The other factor the Chinese telecom companies would rely heavily on, is our African experience. We have built up quite a reputation that we can supply and install customs-designed power systems for them in Africa at the lowest possible costs, and with much less troubles.
To do that, we have to keep training our Chinese technical staff on a continuous basis in our Dongguan factory for them to acquire the skills of adapting their technical know-how to local conditions in Africa. In turns, they will train the local technician in Africa to perform most of the engineering work.
We differentiate from our competitors in the sense that we are practically the only company that can provide a total power services package for telecom projects in Africa at the lowest possible prices - that is all-inclusive and problems-free.
We cannot claim to have the lowest total costs in the industry, but at the end of the day, it is far too risky for the Chinese telecom companies to choose another vendor with lower costs, but lesser African experience. The real cost will kick in when the power systems fail to work properly after installation.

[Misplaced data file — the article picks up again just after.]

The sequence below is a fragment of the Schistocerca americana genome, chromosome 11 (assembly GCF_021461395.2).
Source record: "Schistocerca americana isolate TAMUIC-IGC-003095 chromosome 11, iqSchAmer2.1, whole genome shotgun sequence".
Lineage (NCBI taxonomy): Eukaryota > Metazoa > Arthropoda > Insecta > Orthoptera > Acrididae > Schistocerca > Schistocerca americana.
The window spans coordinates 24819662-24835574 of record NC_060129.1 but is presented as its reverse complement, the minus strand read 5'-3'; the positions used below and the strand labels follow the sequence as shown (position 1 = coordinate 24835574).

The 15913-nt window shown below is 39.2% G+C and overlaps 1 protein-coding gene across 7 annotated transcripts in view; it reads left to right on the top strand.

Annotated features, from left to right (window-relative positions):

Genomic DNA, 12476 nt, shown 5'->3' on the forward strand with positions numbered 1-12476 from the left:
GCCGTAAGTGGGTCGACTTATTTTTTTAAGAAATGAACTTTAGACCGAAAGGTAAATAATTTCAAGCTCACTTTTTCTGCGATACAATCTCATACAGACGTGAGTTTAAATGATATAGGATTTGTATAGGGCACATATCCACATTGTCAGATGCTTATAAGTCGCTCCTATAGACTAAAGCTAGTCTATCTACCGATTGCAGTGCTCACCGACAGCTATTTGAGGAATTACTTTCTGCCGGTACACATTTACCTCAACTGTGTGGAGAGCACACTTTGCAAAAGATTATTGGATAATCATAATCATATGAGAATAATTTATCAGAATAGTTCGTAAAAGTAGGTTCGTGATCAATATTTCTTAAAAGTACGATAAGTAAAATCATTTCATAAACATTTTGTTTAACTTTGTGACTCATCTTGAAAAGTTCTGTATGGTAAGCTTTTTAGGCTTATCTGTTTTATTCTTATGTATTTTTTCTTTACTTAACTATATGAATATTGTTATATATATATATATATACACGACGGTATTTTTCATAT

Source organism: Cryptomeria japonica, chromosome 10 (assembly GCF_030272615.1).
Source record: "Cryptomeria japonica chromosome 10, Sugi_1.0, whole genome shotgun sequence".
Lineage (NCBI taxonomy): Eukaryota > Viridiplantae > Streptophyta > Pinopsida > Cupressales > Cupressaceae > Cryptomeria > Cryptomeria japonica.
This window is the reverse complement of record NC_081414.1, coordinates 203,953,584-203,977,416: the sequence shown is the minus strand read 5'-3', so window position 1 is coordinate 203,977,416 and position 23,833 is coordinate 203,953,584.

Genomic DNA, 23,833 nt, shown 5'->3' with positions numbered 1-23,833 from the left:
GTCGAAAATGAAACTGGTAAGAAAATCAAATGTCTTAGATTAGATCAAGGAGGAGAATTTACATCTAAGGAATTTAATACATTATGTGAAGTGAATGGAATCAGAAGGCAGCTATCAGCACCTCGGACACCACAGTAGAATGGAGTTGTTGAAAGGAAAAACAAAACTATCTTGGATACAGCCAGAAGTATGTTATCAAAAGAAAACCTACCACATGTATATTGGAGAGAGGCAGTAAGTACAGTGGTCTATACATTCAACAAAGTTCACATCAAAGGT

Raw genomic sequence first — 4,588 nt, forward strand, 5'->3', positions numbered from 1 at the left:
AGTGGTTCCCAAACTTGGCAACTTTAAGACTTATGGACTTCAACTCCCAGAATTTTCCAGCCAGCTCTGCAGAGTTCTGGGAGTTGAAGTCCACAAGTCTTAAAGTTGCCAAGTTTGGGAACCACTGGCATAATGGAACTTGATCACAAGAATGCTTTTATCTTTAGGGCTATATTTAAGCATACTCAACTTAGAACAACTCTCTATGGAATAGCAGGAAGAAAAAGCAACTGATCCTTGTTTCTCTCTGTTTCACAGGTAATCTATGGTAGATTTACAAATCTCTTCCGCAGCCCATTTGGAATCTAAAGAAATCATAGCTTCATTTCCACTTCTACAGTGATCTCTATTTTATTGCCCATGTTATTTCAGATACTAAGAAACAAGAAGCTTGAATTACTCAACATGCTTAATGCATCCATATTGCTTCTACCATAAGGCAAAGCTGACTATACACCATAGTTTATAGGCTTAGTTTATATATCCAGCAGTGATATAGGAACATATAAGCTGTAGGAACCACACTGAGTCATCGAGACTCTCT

So, when it comes to choosing the right partner for the power packages, the Chinese telecom groups put a lot of weight on working with suppliers with superior overall performances rather than risking their reputation for taking the lowest bids from companies with lesser African experience, especially, for projects in remote areas of Africa where power is not readily available.
We are also able to add value by working on a wide range of specifications based on different environments and specific requirements provided by customers from different industries like telecom equipment manufacturers.
Looking further into the future, we would like to add a few more service points in Africa to strengthen our services base. We will set up operations wherever our Chinese partners will go.
We are looking for more qualified Chinese OEM power systems to represent and to have their power products distributed through our network in Africa. The quality of Chinese OEM power systems is improving greatly over the past couple of years and the prospect of finding the buyers wanting power systems at the lower price ranges is very good.
We would like to participate in some of the upcoming infrastructure projects funded by the Chinese government. China has invested and given substantial amounts of aids to many African countries to help build roads, bridges, port facilities, power plants, hotels and oil production facilities. There are huge demand for power services for these projects